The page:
Marissa Myers has been shopping almost exclusively at second-hand stores for the past three years.
The 24-year-old sales associate at a non-profit consignment store in Calgary grew up shopping second-hand and is a self-proclaimed “avid thrifter.”
“There’s absolutely no way that I can justify shopping new and retail when there’s already so many clothes in existence,” she said.
Myers is not alone.
While many Canadians rely on thrift stores every day, the rising cost of living — as well as ethical concerns — is leading younger generations to make more second-hand purchases.
According to a report published by thrift-store chain Value Village, 80 per cent of generation Z in Canada and the U.S. have purchased clothing at a second-hand store in the last year.
And some are turning to used items this gift-giving season.
But the stigma of purchasing second-hand items still lingers, especially when it comes to gifts.
Myers said items may be perceived as dirty, less desirable or not fitting within social norms, holding some people back from thrifting.
This holiday season, however, Jeff Smail, vice president of business development at Value Village, said thrift stores are seeing more people purchase second-hand gifts, given the current economic climate.
To help reduce the stigma, Natacha Blanchard, a spokeswoman for reselling online platform Vinted, said people can start by requesting second-hand items for the holidays.
“If you want to help promote more second-hand gifts, why not make your wish list just with second-hand?” said Blanchard.
She said that in addition to being more ethical and price-conscious, gifting a used item can make for a unique and sentimental gift.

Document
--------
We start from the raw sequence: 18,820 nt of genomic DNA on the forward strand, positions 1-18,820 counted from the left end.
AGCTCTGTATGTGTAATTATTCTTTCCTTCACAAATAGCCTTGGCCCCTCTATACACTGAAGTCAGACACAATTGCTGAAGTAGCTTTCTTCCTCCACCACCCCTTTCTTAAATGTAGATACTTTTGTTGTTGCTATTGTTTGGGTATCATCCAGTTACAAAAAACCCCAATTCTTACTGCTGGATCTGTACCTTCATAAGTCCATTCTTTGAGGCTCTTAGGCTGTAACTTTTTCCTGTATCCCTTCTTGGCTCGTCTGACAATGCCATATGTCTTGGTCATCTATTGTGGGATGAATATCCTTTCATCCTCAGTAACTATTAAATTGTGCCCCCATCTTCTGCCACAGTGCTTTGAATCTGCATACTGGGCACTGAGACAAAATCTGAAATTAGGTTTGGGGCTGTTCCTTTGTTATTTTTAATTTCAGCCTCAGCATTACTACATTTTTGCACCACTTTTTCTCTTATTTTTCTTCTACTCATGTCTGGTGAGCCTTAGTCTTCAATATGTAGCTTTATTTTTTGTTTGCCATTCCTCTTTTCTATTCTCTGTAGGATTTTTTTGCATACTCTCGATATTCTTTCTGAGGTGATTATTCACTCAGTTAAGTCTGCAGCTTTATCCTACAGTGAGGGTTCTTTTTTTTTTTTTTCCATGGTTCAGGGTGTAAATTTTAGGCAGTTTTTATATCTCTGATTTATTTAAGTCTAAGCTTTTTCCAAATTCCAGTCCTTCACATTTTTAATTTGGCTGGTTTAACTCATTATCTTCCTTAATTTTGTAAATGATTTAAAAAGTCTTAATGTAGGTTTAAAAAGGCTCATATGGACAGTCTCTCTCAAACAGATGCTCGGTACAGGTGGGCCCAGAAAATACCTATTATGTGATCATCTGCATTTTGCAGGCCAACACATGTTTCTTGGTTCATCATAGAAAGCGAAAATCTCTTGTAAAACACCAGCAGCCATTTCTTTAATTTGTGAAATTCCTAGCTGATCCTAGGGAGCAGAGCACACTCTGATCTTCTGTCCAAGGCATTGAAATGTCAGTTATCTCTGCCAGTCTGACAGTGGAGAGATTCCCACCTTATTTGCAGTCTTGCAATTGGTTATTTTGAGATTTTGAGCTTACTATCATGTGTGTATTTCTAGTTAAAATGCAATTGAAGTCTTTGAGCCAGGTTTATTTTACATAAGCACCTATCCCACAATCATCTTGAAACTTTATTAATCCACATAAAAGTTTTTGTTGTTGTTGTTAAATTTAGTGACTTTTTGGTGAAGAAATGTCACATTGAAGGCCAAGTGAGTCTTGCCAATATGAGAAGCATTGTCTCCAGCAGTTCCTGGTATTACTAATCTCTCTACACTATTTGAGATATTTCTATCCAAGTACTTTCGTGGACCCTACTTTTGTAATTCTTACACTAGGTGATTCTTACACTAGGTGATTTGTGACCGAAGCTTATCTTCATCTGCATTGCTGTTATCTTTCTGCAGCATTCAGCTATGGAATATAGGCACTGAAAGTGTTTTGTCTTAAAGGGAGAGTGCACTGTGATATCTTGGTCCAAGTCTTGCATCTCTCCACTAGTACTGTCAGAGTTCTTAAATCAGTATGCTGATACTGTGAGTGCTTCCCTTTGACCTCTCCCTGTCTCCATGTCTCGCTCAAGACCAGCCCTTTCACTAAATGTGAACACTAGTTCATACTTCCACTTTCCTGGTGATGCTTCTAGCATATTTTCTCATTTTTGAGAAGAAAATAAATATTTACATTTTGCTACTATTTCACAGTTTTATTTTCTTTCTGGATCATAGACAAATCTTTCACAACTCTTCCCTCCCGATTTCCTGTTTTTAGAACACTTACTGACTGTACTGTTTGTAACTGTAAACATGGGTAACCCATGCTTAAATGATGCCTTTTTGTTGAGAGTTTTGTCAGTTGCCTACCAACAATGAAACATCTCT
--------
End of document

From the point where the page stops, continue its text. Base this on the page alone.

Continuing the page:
“I received a [second-hand gift] that had a little note that explained where the product comes from and what its past life was,” she said. “Something you cannot really get new.”
Throughout his 33 years working at Value Village, Smail said he has noticed that thrift shopping has always been popular with younger generations.
“I was the most popular dad around because I worked for Value Village and so it has always been the upcoming generations that have been interested in thrift,” he said. “I think part of it is the uniqueness of the offering.”
But this time around, Smail believes the trend among generation Z looks like it’s here to stay, as younger Canadians are more concerned with the environmental impact of their actions compared with older generations.
Experts say that the clothing industry of today has many young people worried about how their shopping habits might be contributing to climate change.
Around 30 years ago, apparel companies offered two to three collections per year. Now, the average fast fashion company will offer up to 24 collections every year, said Javad Nasiry, associate professor of Operations Management at McGill University.
One way that fashion retailers have adapted to the growing demand is by reducing the quality of materials used for a garment, reducing its lifespan, said Nasiry.
In addition to the high concentration of resources like water used to create clothes, the textile industry contributes to mass amounts of landfill waste.
According to Value Village, 95 per cent of clothing and textiles thrown away in landfills could have been re-worn or repurposed.
While Nasiry recommends recusing overall consumption habits by repairing or renting clothing items, he said that thrifting is also a great way to reduce waste.
While the holiday season can create a lot of financial stress and waste, thrift stores and reselling platforms can offer a cheaper and more environmentally-friendly alternative to wish-list items.
Gifting used does not only apply to clothing, as second-hand jewelry, electronics, children’s toys and books also make great gifts, said Blanchard.
“We need to understand that pre-loved doesn’t mean second-best.”
This report by The Canadian Press was first published Dec. 13, 2022.